The long aborning screen adaptation of Patrick Süskind's
best-selling 1985 novel
has finally reached the screen. Adapted by Andrew Birkin and
Bernd Eichinger and directed by Tom Tykwer, the motion picture
is a visually stunning piece of work. It almost overcomes the
main handicap of the story -- which is how to depict olfactory
experiences for a viewing audience. The production design is
so detailed and the milieu so beautifully evoked that one can
almost imagine the smells.

 The central character of the film is Jean-Baptiste Grenouille
(portrayed by newcomer Ben Whishaw), born to a Parisian
fishmonger in the early 1700s. His mother had previously had
only still births so she expected this child would follow suit.
It was her misfortune that he survived and she was sent to the
gallows for trying to kill the baby. Orphaned, Grenouille is
placed in a home before being sold to a tanner to work in his
factory. The squalor and filth on screen is almost palpable thanks
to the production design of Uli Hanisch and the cinematography
of Frank Griebe. The writers have thoughtfully employed a
timeworn device that actually works within the framework of the
movie: a narrator. John Hurt lends his plummy voice to the job,
much as he did for Lars von Trier in both

 By chance, Grenouille has been blessed with an exceptional
gift for smell and whenever he is allowed, he explores areas of
the city with his nose. One day, he passes a perfumery where
the intoxicating scents are almost too much for him to bear. Later
on, he becomes entranced by the personal scent of a nubile young
woman (Karoline Herfurth). He follows her and accidentally murders
her as he tries to capture her unique smell. There's a sexual
undercurrent to the girl's death, but Grenouille does not physically
violate her.

 One day, the tanner allows him to make a delivery at the shop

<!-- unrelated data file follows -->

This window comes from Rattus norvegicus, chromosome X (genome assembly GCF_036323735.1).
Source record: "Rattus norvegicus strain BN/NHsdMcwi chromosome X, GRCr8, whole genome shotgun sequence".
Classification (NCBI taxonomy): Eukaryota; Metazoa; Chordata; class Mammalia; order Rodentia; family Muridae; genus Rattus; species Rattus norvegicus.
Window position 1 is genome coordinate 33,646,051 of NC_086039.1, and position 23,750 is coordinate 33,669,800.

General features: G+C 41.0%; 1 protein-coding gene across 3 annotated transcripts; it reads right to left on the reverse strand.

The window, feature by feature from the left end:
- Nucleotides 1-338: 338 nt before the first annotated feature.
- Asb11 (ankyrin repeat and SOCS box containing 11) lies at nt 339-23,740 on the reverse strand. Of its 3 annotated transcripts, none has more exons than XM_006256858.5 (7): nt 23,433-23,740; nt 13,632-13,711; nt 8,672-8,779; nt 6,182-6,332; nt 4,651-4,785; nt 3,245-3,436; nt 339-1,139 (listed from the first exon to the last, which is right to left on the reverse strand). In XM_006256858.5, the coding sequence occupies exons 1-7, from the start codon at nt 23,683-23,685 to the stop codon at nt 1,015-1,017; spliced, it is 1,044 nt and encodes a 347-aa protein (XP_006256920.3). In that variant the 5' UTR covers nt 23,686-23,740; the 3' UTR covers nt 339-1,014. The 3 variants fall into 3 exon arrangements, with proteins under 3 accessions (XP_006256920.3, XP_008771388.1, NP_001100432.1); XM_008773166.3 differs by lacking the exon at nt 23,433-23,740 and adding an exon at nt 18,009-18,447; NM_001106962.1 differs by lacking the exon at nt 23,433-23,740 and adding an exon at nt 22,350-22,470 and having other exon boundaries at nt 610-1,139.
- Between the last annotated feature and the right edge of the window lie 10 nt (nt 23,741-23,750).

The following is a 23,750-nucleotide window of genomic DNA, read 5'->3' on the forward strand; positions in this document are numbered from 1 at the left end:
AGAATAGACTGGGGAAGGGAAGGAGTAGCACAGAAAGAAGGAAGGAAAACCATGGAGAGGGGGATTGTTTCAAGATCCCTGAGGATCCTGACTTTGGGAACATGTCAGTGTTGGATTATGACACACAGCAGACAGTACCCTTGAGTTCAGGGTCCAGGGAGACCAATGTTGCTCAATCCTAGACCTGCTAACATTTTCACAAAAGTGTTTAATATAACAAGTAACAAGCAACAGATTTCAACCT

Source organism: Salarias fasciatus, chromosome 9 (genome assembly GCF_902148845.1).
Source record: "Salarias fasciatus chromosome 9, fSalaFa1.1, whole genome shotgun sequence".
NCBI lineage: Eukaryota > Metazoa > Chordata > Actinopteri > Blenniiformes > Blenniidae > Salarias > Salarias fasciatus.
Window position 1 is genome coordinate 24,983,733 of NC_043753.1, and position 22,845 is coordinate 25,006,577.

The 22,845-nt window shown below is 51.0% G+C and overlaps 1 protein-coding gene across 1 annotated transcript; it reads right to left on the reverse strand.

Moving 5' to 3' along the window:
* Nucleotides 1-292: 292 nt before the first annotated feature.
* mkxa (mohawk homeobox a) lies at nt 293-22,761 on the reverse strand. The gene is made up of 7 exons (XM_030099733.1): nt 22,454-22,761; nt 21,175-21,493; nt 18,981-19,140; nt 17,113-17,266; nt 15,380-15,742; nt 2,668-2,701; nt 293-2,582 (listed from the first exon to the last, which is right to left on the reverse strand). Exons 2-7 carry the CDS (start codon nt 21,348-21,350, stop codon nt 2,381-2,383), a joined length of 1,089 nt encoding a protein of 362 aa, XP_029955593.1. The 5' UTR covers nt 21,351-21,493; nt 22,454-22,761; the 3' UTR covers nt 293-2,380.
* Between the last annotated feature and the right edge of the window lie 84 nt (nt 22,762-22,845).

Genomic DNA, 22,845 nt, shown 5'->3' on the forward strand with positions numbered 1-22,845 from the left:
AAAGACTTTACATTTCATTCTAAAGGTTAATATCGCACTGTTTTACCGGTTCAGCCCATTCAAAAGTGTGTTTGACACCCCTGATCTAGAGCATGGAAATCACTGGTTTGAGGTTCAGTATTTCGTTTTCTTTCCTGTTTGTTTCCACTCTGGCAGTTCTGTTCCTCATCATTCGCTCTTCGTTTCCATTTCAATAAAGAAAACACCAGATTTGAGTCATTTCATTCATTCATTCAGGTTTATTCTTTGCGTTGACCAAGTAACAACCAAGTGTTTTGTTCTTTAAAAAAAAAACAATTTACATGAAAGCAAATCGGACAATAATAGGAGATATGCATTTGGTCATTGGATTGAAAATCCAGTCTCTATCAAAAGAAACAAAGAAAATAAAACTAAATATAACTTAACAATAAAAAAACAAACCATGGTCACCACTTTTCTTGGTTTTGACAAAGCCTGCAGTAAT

of a down on his luck perfumer, an Italian named Baldini (a miscast
Dustin Hoffman). When Grenouille arrives, Baldini has been trying
to determine the exact ingredients in a rival's perfume. Demonstrating
his prowess, the youth manages to recreate the perfume, impress
the Italian, and land a position as an apprentice.

 After learning what he can and encouraged by his master,
Grenouille sets off for Grasse where he can learn the art of
distilling the essence of flowers. Once in the new town, he becomes
enticed by the smell of another virginal young woman, Laura (Rachel
Hurd-Wood), who bears a passing resemblance to the murdered girl.
At this point, Grenouille begins his quest to distill what he feels is
the ultimate essence -- from the bodies of 13 young women -- and
he embarks on a killing spree that soon has the town in an uproar.

 Eventually, the killer is unmasked but there's still a trick or
two up his sleeve and the climax of the movie, while faithful to
the book, is where the film goes a bit off course.

 Up until that point, and the following scenes that wrap up
the tale,
Tykwer's direction is solid, Whishaw lends a weight to the character
and despite having little dialogue delivers a masterful performance.
Of the large supporting cast, Hurd-Wood is a pleasant surprise and
Alan Rickman as her protective father offers a strong portrayal.

     Rating:             B+
     MPAA Rating:     R for aberrant behavior involving nudity,
                                 violence, sexuality, and disturbing images   
     Running time:    147 mins.

                 Viewed at the Paramount Screening Room           
The Story of a Murderer
©  2006 by C. E. Murphy. All Rights Reserved.